Death by Hanging

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Death by Hanging
Directed by Nagisa Oshima
Produced by
  • Masayuki Nakajima
  • Tatsuji Yamaguchi
  • Nagisa Oshima[1]
Screenplay by
Music by Hikaru Hayashi[1]
Cinematography Yasuhiro Yoskioka[1]
Edited by Sueko Shiraishi[1]
Distributed by Toho
Release date
  • March 9, 1968 (1968-03-09) (Japan)
Running time
118 minutes[1]
Country Japan
Language Japanese

Death by Hanging (絞死刑, Kōshikei) is a 1968 Japanese film directed by Nagisa Oshima, starring Do-yun Yu. It was acclaimed for its innovative Brechtian techniques and complex treatments of guilt and consciousness, justice, and the persecution of ethnic Koreans in Japan.


A documentary-like opening introduces a death chamber where an execution is about to take place. Inexplicably, the man to be executed, an ethnic Korean known only as R, survives hanging but loses his memory. The officials who witness the hanging debate how to proceed, as the law could be interpreted as forbidding execution of an individual who does not recognize their crime and its punishment. They decide that they must persuade R to accept guilt by reminding him of his crimes – at this point the film moves into a highly theatricalized film-within-a-film structure.

In scenes of absurd and perverse humor, the officials recreate R's first crime, the rape of a young woman. This failing, they attempt to recreate his childhood by way of performing crude racist stereotypes of Koreans held by some Japanese. Exasperated, they resort to visiting the scene of R's other crime at an abandoned high school, but in an overzealous moment of reenactment, an official murders a girl. Back in the death chamber, a woman claiming to be R's "sister" appears one by one to the officials. She tries to convince R that his crimes are justified by Korean nationalism against a Japanese enemy, but after failing to win him over, is herself hanged. At a drinking party to celebrate her hanging, the officials reveal their guilt-ridden, violent pasts, oblivious to R and his "sister" lying on the floor amongst them, themselves exploring R's psyche. The prosecutor invites R to leave a free man, but when he opens the door, he is driven back by an intense burst of light from outside, symbolizing the fact that as a Korean he will never be accepted by Japanese society. Finally, R admits to the crimes, but proclaims himself innocent – stating that if the officers execute him, then they are murderers as well. In his second hanging, R's body disappears, leaving an empty noose hanging beneath the gallows.[2]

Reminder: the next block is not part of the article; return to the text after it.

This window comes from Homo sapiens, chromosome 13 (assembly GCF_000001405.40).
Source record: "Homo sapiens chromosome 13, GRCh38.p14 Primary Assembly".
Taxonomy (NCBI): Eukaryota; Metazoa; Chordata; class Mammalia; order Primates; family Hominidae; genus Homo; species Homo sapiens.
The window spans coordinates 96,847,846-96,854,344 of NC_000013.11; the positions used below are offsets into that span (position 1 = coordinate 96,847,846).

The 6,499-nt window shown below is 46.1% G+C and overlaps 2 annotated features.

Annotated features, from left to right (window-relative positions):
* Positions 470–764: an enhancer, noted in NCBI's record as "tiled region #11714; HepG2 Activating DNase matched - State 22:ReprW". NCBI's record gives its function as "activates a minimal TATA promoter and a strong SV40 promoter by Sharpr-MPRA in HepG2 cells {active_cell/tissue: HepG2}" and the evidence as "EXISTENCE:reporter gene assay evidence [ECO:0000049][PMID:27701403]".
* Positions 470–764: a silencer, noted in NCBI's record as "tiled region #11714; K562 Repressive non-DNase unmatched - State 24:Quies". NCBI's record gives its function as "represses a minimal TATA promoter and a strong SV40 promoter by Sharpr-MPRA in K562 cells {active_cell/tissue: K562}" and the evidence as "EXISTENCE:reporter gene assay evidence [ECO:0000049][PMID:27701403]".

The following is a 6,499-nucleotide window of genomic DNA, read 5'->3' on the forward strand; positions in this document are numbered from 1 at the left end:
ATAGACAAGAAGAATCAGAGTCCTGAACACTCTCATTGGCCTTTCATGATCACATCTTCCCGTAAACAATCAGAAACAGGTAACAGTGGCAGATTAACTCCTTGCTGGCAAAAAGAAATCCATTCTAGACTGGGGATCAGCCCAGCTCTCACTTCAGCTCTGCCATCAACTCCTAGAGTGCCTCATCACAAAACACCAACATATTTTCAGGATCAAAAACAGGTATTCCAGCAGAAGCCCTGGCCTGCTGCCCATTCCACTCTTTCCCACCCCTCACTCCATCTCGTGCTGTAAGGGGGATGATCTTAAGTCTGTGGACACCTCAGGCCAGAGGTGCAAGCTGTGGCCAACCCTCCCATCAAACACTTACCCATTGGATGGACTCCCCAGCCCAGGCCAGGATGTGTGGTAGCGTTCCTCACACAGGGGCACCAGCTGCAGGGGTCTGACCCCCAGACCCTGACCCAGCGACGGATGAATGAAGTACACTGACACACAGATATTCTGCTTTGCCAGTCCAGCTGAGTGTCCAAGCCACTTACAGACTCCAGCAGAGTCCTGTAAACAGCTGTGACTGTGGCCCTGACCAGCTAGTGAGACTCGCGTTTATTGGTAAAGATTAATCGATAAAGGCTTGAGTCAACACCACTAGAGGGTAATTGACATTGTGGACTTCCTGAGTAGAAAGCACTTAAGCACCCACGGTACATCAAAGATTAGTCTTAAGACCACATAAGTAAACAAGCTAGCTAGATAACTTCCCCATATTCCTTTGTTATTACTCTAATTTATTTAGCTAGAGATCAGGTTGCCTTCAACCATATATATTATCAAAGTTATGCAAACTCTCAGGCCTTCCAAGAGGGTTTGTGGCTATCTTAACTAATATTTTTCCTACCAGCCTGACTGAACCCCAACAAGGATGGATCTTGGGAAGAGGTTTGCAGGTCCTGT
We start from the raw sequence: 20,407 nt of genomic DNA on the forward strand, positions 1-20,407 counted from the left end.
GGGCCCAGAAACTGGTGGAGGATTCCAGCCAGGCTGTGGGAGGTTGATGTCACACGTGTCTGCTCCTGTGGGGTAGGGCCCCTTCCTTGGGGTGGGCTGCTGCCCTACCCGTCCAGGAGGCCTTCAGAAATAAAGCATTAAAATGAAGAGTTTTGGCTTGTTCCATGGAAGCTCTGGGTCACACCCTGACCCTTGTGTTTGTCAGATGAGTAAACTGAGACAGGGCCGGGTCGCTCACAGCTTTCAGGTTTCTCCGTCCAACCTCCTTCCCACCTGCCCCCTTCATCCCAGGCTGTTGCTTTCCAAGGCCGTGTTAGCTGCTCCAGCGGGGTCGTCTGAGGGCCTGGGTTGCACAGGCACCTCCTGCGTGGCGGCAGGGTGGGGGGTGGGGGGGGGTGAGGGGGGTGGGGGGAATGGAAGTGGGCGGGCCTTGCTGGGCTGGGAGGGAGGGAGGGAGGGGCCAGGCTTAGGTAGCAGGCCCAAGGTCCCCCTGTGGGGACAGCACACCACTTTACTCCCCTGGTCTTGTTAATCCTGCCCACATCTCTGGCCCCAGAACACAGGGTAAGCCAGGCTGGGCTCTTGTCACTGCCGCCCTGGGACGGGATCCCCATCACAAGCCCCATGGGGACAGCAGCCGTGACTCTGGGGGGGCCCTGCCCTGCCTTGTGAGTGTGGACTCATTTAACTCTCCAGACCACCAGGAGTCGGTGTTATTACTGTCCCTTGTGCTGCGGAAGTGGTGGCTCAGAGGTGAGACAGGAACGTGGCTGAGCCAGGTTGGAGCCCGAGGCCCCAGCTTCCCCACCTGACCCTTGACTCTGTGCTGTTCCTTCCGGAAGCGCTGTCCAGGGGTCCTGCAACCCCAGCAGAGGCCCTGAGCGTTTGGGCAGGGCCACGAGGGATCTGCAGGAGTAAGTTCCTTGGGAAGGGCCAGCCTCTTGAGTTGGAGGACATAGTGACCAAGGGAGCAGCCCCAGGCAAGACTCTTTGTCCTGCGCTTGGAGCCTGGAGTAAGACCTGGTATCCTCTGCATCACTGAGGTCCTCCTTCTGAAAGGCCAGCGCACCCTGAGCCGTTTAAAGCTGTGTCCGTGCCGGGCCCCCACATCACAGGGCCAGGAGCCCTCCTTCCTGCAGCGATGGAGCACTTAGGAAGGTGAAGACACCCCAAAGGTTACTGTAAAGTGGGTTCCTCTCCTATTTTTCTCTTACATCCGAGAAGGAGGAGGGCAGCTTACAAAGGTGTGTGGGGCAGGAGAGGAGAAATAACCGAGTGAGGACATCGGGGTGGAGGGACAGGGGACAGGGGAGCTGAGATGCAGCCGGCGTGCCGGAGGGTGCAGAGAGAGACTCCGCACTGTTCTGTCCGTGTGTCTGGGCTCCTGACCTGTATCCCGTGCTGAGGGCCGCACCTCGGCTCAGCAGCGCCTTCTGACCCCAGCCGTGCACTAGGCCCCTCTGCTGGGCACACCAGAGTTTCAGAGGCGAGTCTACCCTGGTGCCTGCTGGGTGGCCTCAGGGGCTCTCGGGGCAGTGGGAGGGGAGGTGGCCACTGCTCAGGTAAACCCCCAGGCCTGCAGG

The character R in Death by Hanging was based on Ri Chin'u, an ethnic Korean who in 1958 murdered two Japanese school girls. A precocious, talented young man, he not only confessed to his crimes, but wrote about them in great detail; his writings, collected as Crime, Death, and Love became nearly as famous as his crimes and persona. Much of his book consisted of correspondence with Bok Junan, a Korean journalist sympathetic to the communist North.[3] The "sister" character was developed from this relationship, indicating the journalist's Korean nationalist interpretation of Ri's life and experiences. Much of R and the "sister's" dialogue is taken from this correspondence. Oshima held Ri Chin'u in high regard, despite his crimes. Claiming him to be "the most intelligent and sensitive youth produced by postwar Japan", Oshima thought his prose "ought to be included in high school textbooks". Oshima first wrote a script about him in 1963, but this was not the version that eventually was filmed.[4] Prior to 1968, the idea was conceptually reworked, with Ri Chin'u negated as hero and replaced by R, a Korean subject more open to experimental treatment and analysis. The resulting film is just as much concerned with the domestic repression of Koreans in Japan as with the death penalty, but remains cinematically important because of its theoretical and conceptual innovations.[5]


Guilt and consciousness[edit]